Laurence Steinhardt is Roosevelt’s Choice for U.S. Minister to Sweden
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Laurence Steinhardt is Roosevelt’s Choice for U.S. Minister to Sweden

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Laurence A. Steinhardt, New York lawyer and financial expert, has been selected by President Roosevelt as the next United States Minister to Sweden, it was announced today. The President’s nomination of Mr. Steinhardt has been sent to the Senate for confirmation.

The new envoy is regarded as an ideal selection for his duties, by reason of his training and experience Born in New York City on October 6, 1892, Mr. Steinhardt is descended, on his mother’s side, from a Virginia family. His father was one of the founders of the National Enameling and Stamping Co. As a young man he gained a first-hand knowledge of manufacturing and trade.

He received his education in New York City at the Franklin School, Columbia University, and Columbia University Law School, graduating in 1915 with the degrees of Bachelor of Arts, Bachelor of Laws and Master of Arts. He practiced accountancy with the firm of Deloitte, Plender & Griffiths, chartered accountants, and subsequently entered the army as a private, was assigned to the 60th Field Artillery, and served on the staff of the Provost Marshal General.

After his discharge, with the rank of sergeant, Mr. Steinhardt became a partner in the well known law firm of Guggenheimer, Untermyer & Marshall, and is generally regarded as a trial lawyer of exceptional ability. In recent years he has become an authority on economic, financial and international affairs, and in 1931 wrote, “The Truth, The Whole Truth, and Nothing but The Truth,” which criticized the Hoover administration’s economic and international policies, forecasting many of the consequences of these policies. The article caused a stir in political circles. He is the author of various articles on subjects as diversified as “Medical Jurisprudence” and “The Legal Status of the Trade Union.”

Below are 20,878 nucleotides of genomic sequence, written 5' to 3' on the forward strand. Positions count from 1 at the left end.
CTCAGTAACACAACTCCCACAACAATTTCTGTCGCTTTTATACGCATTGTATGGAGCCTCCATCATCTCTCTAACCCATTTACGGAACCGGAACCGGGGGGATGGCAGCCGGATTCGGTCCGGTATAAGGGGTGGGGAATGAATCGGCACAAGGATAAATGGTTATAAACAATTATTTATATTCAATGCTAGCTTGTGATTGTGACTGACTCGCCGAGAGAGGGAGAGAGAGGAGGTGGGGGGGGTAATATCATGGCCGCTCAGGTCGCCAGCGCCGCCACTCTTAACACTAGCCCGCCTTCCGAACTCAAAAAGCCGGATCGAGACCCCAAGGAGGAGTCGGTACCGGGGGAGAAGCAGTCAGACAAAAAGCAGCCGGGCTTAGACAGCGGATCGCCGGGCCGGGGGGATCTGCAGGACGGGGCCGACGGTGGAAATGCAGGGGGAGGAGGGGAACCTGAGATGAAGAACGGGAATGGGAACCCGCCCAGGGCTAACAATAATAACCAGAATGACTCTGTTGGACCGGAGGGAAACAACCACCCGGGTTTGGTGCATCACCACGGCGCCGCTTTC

Mr. Steinhardt was a member of President Roosevelt’s pre-convention committee, a member of the Democratic National Finance Committee, served on his party’s executive finance committee, and took an active part in the campaign.

The new envoy has traveled extensively, speaks French and German fluently, has represented many important interests, and has served as a director of a large number of charities and industrial enterprises. He was married in 1923 to Dulcie Yates Hofmann, who is also an accomplished linguist, speaking Italian in addition to French and German. They have one daughter, eight years of age.


During the past few months, Mr. Steinhardt has been repeatedly mentioned in well-informed circles as slated for the post of Minister to Sweden or Switzerland. He succeeds John Motley Morehead, appointed in 1930 by President Hoover.

Mr. Steinhardt recently delivered an address before the Swedish Chamber of Commerce of the United States, on board the M. S. “Gripsholm,” advocating the lifting of the “arbitrary and senseless restrictions which are hampering and strangling international trade.”

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